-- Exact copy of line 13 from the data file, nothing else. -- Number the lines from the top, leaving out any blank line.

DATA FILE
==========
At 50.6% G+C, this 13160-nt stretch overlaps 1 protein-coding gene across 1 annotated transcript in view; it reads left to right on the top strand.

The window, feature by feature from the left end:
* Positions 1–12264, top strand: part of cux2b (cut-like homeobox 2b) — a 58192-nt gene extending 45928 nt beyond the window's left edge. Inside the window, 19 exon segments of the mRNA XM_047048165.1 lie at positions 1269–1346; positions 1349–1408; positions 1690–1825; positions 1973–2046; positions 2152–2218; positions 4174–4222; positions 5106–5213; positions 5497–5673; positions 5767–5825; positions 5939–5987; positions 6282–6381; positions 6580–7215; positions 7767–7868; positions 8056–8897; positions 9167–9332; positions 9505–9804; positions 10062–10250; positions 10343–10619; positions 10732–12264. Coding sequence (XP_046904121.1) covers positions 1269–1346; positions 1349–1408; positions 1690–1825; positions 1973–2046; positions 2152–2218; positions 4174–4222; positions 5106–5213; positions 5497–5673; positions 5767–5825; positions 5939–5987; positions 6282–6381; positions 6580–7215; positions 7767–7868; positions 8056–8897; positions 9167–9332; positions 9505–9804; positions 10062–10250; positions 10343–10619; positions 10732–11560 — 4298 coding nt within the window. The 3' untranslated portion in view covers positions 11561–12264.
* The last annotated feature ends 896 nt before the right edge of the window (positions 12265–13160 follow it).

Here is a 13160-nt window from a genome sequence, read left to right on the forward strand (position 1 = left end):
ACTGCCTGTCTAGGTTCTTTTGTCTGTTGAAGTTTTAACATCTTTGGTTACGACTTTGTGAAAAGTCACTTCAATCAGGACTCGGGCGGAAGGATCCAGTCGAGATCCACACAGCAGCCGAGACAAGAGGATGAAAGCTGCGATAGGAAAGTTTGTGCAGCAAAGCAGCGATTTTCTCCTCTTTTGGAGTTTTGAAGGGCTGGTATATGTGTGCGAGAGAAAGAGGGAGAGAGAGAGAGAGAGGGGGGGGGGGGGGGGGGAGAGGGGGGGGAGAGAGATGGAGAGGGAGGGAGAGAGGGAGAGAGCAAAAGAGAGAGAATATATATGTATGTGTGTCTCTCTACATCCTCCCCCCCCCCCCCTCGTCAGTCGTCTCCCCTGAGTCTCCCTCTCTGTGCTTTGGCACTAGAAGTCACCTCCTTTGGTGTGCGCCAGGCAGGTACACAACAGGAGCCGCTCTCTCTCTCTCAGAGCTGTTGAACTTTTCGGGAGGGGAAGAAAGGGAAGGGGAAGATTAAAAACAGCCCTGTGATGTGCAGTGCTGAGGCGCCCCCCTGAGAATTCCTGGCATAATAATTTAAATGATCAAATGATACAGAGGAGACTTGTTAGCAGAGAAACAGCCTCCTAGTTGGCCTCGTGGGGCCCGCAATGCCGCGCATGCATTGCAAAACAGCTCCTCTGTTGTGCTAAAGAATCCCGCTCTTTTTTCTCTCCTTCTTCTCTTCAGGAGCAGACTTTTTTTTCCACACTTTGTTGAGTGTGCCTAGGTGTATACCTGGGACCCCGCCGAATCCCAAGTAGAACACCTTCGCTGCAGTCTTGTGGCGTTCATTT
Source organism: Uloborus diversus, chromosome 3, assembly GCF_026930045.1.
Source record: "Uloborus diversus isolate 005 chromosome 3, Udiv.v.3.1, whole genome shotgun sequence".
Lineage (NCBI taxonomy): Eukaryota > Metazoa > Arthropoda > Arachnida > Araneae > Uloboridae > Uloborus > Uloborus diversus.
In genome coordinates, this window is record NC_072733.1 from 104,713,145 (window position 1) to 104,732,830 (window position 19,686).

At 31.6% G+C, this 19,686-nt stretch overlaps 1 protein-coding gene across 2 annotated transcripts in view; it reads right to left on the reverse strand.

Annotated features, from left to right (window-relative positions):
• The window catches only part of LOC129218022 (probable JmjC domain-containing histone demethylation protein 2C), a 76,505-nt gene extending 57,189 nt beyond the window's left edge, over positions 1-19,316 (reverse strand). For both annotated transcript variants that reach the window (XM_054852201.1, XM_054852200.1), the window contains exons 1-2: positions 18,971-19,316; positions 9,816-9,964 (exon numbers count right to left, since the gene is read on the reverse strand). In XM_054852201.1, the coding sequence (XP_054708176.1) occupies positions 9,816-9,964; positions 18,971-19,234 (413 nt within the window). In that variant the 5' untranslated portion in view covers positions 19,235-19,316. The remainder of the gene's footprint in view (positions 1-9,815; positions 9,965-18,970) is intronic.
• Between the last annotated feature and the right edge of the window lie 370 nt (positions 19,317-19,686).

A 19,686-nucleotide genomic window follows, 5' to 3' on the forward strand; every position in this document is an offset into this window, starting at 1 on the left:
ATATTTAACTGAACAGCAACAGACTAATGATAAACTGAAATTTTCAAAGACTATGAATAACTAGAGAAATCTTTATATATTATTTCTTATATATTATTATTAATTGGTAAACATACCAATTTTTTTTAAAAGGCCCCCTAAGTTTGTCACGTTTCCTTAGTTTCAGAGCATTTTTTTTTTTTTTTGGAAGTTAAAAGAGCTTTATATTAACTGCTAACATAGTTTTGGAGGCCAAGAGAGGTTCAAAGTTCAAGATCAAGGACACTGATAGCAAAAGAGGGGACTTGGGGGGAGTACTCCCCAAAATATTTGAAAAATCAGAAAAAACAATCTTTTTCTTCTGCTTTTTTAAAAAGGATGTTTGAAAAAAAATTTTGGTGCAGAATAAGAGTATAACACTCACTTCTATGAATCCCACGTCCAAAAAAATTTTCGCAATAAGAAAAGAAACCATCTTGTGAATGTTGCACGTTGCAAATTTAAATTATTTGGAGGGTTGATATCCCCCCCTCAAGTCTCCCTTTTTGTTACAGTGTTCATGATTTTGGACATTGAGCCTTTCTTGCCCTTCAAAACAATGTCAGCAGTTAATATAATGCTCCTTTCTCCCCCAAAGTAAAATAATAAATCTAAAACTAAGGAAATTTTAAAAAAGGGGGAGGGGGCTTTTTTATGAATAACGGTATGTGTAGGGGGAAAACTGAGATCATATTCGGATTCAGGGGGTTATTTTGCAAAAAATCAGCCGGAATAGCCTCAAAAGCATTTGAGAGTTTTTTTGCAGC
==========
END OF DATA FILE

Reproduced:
• The window catches only part of LOC129218022 (probable JmjC domain-containing histone demethylation protein 2C), a 76,505-nt gene extending 57,189 nt beyond the window's left edge, over positions 1-19,316 (reverse strand). For both annotated transcript variants that reach the window (XM_054852201.1, XM_054852200.1), the window contains exons 1-2: positions 18,971-19,316; positions 9,816-9,964 (exon numbers count right to left, since the gene is read on the reverse strand). In XM_054852201.1, the coding sequence (XP_054708176.1) occupies positions 9,816-9,964; positions 18,971-19,234 (413 nt within the window). In that variant the 5' untranslated portion in view covers positions 19,235-19,316. The remainder of the gene's footprint in view (positions 1-9,815; positions 9,965-18,970) is intronic.